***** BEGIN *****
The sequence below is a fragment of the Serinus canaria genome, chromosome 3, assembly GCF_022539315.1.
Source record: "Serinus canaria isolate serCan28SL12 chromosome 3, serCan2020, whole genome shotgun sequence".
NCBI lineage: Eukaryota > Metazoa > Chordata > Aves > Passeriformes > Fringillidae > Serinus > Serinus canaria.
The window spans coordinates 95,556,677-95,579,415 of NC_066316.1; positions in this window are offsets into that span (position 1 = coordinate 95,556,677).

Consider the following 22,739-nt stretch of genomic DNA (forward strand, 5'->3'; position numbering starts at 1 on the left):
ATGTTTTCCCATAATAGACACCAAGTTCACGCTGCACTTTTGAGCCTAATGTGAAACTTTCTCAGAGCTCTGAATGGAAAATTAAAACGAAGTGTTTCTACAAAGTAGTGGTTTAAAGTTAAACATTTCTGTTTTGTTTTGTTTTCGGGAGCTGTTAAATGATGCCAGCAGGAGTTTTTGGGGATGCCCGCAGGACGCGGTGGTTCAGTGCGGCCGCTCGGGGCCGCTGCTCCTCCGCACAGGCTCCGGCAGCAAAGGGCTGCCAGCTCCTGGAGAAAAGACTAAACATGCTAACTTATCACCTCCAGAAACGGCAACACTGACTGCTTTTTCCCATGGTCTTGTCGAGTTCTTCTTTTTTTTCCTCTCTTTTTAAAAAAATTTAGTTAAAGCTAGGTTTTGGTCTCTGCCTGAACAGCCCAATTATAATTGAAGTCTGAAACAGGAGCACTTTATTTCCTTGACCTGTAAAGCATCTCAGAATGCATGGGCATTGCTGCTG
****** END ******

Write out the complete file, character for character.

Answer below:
The sequence below is a fragment of the Serinus canaria genome, chromosome 3, assembly GCF_022539315.1.
Source record: "Serinus canaria isolate serCan28SL12 chromosome 3, serCan2020, whole genome shotgun sequence".
NCBI lineage: Eukaryota > Metazoa > Chordata > Aves > Passeriformes > Fringillidae > Serinus > Serinus canaria.
The window spans coordinates 95,556,677-95,579,415 of NC_066316.1; positions in this window are offsets into that span (position 1 = coordinate 95,556,677).

Consider the following 22,739-nt stretch of genomic DNA (forward strand, 5'->3'; position numbering starts at 1 on the left):
ATGTTTTCCCATAATAGACACCAAGTTCACGCTGCACTTTTGAGCCTAATGTGAAACTTTCTCAGAGCTCTGAATGGAAAATTAAAACGAAGTGTTTCTACAAAGTAGTGGTTTAAAGTTAAACATTTCTGTTTTGTTTTGTTTTCGGGAGCTGTTAAATGATGCCAGCAGGAGTTTTTGGGGATGCCCGCAGGACGCGGTGGTTCAGTGCGGCCGCTCGGGGCCGCTGCTCCTCCGCACAGGCTCCGGCAGCAAAGGGCTGCCAGCTCCTGGAGAAAAGACTAAACATGCTAACTTATCACCTCCAGAAACGGCAACACTGACTGCTTTTTCCCATGGTCTTGTCGAGTTCTTCTTTTTTTTCCTCTCTTTTTAAAAAAATTTAGTTAAAGCTAGGTTTTGGTCTCTGCCTGAACAGCCCAATTATAATTGAAGTCTGAAACAGGAGCACTTTATTTCCTTGACCTGTAAAGCATCTCAGAATGCATGGGCATTGCTGCTG